The first distribution to units
For the upcoming German Kursk Offensive, six divisions were to be equipped with Wespes by the end of May 1943. These included the 17th Panzer Division with 12 vehicles, the 3rd and 29th Panzer Grenadier Divisions, each with 18, Panzer Grenadier Division Grossdeutschland with 12, SS Das Reich with 12 and the LSSAH also with 12 Wespes. The following month, 9 more Divisions were supplied with Wespes. By the end of 1943, over 30 Armored Divisions would be equipped with Wespes, with the majority having 12 and, in rare cases, 6 or 18 vehicles.
The Wespe first saw combat action during the German offensive at Kursk in 1943. As the German progress was slow, the Wespes were mostly employed as static artillery support elements. But, thanks to their mobility, they could easily avoid any return artillery fire and minimize their losses.
While not intended to engage tanks other than in an emergency, the Wespes could repel such an attack under ideal circumstances. Such a thing happened some 50 km northwest of Orel, when a group of 8 Soviet tanks tried to overrun a Wespe battery. The Wespe crews opened fire at ranges of over 1.5 km, targeting the Soviet tanks with a mix of AP and HE rounds. Due to the rapid artillery fire, the Soviet tanks decided to abort their attack and retreated without losses.
Not many problems were noted by the crews of the Wespes, with one of the few being the wear of the teeth in the steering gear. There were also problems with oil leaks in the drive housing unit. By the end of 1943, very few Wespes were lost in combat. Of the over 30 Divisions which employed them, only a few had less than 10 operational vehicles, with most being at full strength or close to it.
In Italy, the Wespe performed somewhat more poorly, but this was mainly due to the terrain. In a report made by an unnamed German officer, who was sent to Italy to examine the Wespe’s performance on this front, he noted that the terrain was the Wespe’s greatest enemy:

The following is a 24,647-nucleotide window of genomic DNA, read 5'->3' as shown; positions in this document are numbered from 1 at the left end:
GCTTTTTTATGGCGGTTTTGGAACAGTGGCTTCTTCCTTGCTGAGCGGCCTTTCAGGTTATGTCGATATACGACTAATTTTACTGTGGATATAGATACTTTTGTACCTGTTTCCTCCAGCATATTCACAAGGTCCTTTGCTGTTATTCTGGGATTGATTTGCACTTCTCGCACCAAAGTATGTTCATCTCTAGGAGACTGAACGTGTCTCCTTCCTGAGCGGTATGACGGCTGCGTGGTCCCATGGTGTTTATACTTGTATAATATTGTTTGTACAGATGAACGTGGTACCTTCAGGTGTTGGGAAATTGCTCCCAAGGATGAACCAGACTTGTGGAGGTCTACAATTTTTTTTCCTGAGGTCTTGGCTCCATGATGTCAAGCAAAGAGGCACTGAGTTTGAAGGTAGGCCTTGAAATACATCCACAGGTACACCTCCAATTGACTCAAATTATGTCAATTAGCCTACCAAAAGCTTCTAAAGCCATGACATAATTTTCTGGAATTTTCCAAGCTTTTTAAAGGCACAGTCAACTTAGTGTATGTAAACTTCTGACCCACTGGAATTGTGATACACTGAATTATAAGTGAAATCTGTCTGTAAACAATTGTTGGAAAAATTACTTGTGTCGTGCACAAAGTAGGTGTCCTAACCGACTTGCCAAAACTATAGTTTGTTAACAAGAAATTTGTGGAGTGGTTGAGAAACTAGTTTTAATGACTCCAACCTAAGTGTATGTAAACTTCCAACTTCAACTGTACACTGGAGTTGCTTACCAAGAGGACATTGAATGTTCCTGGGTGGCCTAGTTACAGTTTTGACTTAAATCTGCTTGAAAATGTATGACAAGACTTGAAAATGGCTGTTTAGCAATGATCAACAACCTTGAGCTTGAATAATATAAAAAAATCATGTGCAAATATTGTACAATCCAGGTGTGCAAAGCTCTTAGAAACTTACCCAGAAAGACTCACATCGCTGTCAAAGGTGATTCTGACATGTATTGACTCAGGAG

“….The planned employment of the Sfl.-Artillerie (self-propelled artillery) within a Panzer Division practically never occurred in Italy. This was due to the peculiarity of the terrain and the combat situation. In actual fact, the Sfl. were preponderantly employed in platoons or only as individual guns. Therefore, in no way were useful experiences obtained on the tactical employment of the Sfl. ..”
He also noted several problems with the Wespe that were a consequence of the difficult terrain. These included engines that were too weak and unable to effectively overcome the steep terrain, the final drive units often broke, and that there were a number of breakdowns of other parts like brakes, brake linings, etcetera. He also mentioned that the 3rd Panzer Grenadier Division had 11 vehicles operational out of 18, while the 26th Panzer Division had only 2 operational out of 12. The Wespe would also participate in the battle for France in 1944. In March 1945, there were still some 307 operational Wespes.
Geschützwagen II für Munition
The lack of a tracked ammunition supply vehicle was something that the Germans never managed to solve completely. In the case of the Wespe (and the larger Hummel), they came up with a simple solution. What the Germans did was simply reuse the Wespe chassis by removing the gun to provide room for spare ammunition. The gun opening on the fighting compartment was simply covered with a sheet of metal. This modified vehicle was able to carry some 90 rounds of ammunition. These vehicles could be repurposed back into mobile artillery vehicles quite quickly. The crew consisted of a driver and two additional crew members responsible for ammunition resupply. Between June 1943 and June 1944, some 159 such vehicles would be built.